One particular Giants player lacks this easy recognition. Yet this left-hander’s deeds ought to be etched in boldfaced type instead of time’s fading ink.
Perhaps the passing of the decades will validate Gary Lavelle’s oft-overlooked, yet significant club record.
Lavelle pitched in 647 games from 1974-1984 with the Giants, topping the franchise’s all-time list. He amassed that total while performing almost exclusively in relief, starting only three big league games. His durability made him a valued member of Giants teams that finished above .500 only three times during his San Francisco tenure.
Sergio Romo, who relieved in 515 games with the Giants from 2008-16, seemed to have a chance to catch Lavelle. But Romo, who departed in free agency, would have needed at least two more solid seasons and probably part of a third to climb to the top spot.
“Guys don’t stay with teams as long as they used to,” Lavelle said recently. “That’s one record I was very pleased to get. I was a Giants fan growing up, so I was blessed to be able to play with them for all those years.”
Lavelle appeared in at least 62 games eight times, including six seasons in a row (1975-80).
“When I played with him, it was, ‘Gary’s up, Gary’s up, Gary’s up,’ said John D’Acquisto, a Giants pitcher from 1973-76. “Every time we looked, ‘Pudge’ was in the game.”
Lavelle, 72, earned his ubiquitous image. He occupied various bullpen roles before serving as the Giants’ primary closer from 1977-79. He was a National League All-Star in 1977 and ’83, two of the three seasons in which he reached 20 saves.
“Jack of all trades, master of them all,” D’Acquisto said.
Relying on a mid-90s fastball and a sharply breaking slider, Lavelle was no soft-tossing lefty.
“On today’s [radar] guns, he’d be around 100 [mph],” said Giants broadcaster Mike Krukow, a teammate of Lavelle’s from 1983-84. “With that high leg kick, you didn’t see the ball early. He could pitch high in the strike zone with that hard fastball. And his ball was ‘heavy.’ It was not one you wanted to get jammed with, especially playing on cold nights in San Francisco.”
“The slider down and in to a right-hander was devastating,” said pitcher Bill Laskey, a teammate of Lavelle from 1982-84.
Lavelle also won 10 or more games, a lofty total for a reliever, in three different seasons. That reflected his effectiveness -- “I was going to get into the game if it was close,” he said matter-of-factly -- as well as the way ballclubs employed relievers in that era. Lavelle and his counterparts routinely worked multiple innings, compared to the preponderance of one-inning stints that constitute a reliever’s workload today.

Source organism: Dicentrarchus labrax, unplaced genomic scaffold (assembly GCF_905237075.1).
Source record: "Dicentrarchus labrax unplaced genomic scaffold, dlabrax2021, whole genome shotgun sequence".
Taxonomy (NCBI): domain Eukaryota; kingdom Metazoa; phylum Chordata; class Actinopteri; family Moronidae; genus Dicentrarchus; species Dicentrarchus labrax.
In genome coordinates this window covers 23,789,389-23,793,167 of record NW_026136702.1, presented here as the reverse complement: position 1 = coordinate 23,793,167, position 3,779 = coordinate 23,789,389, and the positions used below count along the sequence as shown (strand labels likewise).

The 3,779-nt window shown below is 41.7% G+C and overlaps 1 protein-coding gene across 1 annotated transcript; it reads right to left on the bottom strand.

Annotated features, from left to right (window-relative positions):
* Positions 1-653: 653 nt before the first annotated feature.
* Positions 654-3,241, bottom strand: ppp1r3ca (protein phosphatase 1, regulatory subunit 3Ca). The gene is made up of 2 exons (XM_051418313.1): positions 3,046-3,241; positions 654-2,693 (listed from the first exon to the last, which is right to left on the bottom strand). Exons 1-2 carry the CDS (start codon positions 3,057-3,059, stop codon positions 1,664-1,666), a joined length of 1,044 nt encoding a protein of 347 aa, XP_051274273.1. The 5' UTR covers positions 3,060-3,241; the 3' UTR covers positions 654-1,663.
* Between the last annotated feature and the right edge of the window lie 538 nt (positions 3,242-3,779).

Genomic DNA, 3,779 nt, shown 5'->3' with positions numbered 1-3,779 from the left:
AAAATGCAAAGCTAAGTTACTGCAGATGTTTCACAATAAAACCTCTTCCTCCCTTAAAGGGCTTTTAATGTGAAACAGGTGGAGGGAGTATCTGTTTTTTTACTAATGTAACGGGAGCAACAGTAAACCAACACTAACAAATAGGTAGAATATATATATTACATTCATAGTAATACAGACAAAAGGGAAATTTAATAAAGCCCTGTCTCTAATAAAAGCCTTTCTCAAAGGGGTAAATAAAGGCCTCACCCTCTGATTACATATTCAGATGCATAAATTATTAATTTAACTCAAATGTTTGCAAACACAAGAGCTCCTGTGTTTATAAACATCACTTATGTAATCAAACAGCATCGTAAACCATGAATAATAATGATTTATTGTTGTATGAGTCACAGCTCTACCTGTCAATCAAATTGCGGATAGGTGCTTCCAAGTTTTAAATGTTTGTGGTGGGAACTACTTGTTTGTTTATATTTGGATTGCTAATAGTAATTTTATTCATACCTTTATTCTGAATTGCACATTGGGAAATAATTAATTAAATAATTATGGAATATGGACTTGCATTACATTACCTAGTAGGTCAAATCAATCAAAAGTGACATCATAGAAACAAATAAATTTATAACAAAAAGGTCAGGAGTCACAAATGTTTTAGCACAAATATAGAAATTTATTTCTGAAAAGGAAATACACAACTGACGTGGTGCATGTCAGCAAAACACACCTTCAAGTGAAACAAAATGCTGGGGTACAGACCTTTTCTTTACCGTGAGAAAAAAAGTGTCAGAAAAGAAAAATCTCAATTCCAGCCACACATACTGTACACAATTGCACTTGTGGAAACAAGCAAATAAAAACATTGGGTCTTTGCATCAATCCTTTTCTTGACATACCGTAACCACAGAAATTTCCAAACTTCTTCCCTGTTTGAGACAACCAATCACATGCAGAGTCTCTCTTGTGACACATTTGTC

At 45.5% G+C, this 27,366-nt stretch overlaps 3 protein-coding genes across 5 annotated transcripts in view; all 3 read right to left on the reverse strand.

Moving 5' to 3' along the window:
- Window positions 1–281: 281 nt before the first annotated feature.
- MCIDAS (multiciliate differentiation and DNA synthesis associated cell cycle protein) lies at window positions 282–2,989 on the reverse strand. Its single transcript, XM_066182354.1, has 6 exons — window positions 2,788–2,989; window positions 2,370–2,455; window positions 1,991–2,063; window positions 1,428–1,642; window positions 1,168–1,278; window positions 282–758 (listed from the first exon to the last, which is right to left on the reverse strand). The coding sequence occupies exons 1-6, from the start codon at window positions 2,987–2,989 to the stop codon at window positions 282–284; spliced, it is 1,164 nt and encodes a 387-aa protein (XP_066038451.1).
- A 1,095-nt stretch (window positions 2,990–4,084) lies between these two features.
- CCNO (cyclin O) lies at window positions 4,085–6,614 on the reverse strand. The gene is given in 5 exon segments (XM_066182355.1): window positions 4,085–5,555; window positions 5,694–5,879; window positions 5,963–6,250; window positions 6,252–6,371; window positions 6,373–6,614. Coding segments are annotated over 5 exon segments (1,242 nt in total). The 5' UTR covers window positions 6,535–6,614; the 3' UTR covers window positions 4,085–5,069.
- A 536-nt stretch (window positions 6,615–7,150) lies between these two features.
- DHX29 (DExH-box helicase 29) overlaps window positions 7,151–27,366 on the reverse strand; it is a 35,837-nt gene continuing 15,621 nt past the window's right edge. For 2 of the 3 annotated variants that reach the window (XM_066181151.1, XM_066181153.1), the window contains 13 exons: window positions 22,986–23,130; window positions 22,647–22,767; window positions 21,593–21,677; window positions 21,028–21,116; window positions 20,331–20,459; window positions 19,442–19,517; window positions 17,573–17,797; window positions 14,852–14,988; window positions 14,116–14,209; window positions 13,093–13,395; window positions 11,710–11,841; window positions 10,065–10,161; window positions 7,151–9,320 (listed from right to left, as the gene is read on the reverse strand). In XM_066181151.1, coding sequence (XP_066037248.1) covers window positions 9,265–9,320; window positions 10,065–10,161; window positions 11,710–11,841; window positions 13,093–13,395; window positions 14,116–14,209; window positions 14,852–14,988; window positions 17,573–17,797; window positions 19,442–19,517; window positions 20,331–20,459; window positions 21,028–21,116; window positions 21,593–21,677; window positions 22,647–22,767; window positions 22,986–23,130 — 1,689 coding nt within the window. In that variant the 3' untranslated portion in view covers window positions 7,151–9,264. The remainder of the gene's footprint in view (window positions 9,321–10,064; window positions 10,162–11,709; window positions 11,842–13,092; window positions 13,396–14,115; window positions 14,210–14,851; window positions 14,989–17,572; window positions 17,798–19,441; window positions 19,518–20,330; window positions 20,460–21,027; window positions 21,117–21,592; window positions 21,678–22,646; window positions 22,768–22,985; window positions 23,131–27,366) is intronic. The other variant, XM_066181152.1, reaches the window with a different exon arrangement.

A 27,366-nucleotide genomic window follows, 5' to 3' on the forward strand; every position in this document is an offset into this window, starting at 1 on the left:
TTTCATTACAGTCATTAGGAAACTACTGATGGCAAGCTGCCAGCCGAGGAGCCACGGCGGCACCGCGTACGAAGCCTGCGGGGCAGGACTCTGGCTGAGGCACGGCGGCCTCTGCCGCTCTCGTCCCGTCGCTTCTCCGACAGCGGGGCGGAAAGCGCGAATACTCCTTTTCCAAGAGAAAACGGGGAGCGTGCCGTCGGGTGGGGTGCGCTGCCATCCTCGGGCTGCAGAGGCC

Lavelle amassed 1,085 innings in 745 career Major League outings. He pitched 100 innings or more in five seasons for San Francisco. The last Giants pitcher to accumulate at least 100 innings while pitching solely in relief was Craig Lefferts, who totaled 107 innings in 70 games in 1989.
Lavelle developed his knack for working multiple innings in the Minors, where he started in 129 of 199 appearances.
“Most of us were starters,” said D’Acquisto, who was groomed as a starter in the Minors before relieving in 174 Major League games and starting 92. “You had to be a starter to get to the big leagues. Gary did better in short stints. He could pitch every day because he was so strong.”
Lavelle, who occupies a spot on the Giants’ Wall of Fame, also took that special pride to the diamond that comes from playing for one’s favorite team.
Lavelle explained that he grew up in northern Pennsylvania, between New York and Philadelphia. When the time came to root for either the Phillies or Giants, he chose the team that had Mays on its roster.
“He was kind of like my hero,” Lavelle said.
Lavelle felt “saddened” when the Giants moved to San Francisco before the 1958 season, but he coped by listening to Mets, Phillies and Pirates radio broadcasts when the Giants visited those teams.
“I gravitated toward the Giants the whole time,” he said.
After Lavelle’s Major League career ended, he maintained his passion for baseball while coaching Greenbrier Christian Academy of Chesapeake, Va., to 12 state titles in 20 seasons. He spent four years as head coach at Bryant and Stratton College in Virginia Beach, where he will serve in an advisory role and as assistant pitching coach in 2021.